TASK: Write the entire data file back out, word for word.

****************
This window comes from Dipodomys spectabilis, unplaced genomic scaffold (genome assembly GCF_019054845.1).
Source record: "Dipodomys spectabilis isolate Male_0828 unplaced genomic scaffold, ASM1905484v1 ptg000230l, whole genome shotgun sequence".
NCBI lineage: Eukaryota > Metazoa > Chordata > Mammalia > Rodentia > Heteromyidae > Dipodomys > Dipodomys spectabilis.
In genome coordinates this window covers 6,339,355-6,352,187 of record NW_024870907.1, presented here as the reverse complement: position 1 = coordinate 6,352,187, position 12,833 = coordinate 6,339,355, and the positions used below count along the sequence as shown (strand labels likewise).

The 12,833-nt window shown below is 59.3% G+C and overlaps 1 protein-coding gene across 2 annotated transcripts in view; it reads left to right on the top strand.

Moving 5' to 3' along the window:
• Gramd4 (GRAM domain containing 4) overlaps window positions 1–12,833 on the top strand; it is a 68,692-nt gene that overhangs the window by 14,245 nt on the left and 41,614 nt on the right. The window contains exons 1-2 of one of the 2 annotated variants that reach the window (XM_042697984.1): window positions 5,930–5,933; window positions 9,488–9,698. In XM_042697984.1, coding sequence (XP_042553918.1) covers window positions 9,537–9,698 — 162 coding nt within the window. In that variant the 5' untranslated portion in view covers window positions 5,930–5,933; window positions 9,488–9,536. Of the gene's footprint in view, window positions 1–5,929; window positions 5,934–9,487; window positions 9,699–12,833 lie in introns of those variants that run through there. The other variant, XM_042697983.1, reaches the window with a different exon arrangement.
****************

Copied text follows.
This window comes from Dipodomys spectabilis, unplaced genomic scaffold (genome assembly GCF_019054845.1).
Source record: "Dipodomys spectabilis isolate Male_0828 unplaced genomic scaffold, ASM1905484v1 ptg000230l, whole genome shotgun sequence".
NCBI lineage: Eukaryota > Metazoa > Chordata > Mammalia > Rodentia > Heteromyidae > Dipodomys > Dipodomys spectabilis.
In genome coordinates this window covers 6,339,355-6,352,187 of record NW_024870907.1, presented here as the reverse complement: position 1 = coordinate 6,352,187, position 12,833 = coordinate 6,339,355, and the positions used below count along the sequence as shown (strand labels likewise).

The 12,833-nt window shown below is 59.3% G+C and overlaps 1 protein-coding gene across 2 annotated transcripts in view; it reads left to right on the top strand.

Moving 5' to 3' along the window:
• Gramd4 (GRAM domain containing 4) overlaps window positions 1–12,833 on the top strand; it is a 68,692-nt gene that overhangs the window by 14,245 nt on the left and 41,614 nt on the right. The window contains exons 1-2 of one of the 2 annotated variants that reach the window (XM_042697984.1): window positions 5,930–5,933; window positions 9,488–9,698. In XM_042697984.1, coding sequence (XP_042553918.1) covers window positions 9,537–9,698 — 162 coding nt within the window. In that variant the 5' untranslated portion in view covers window positions 5,930–5,933; window positions 9,488–9,536. Of the gene's footprint in view, window positions 1–5,929; window positions 5,934–9,487; window positions 9,699–12,833 lie in introns of those variants that run through there. The other variant, XM_042697983.1, reaches the window with a different exon arrangement.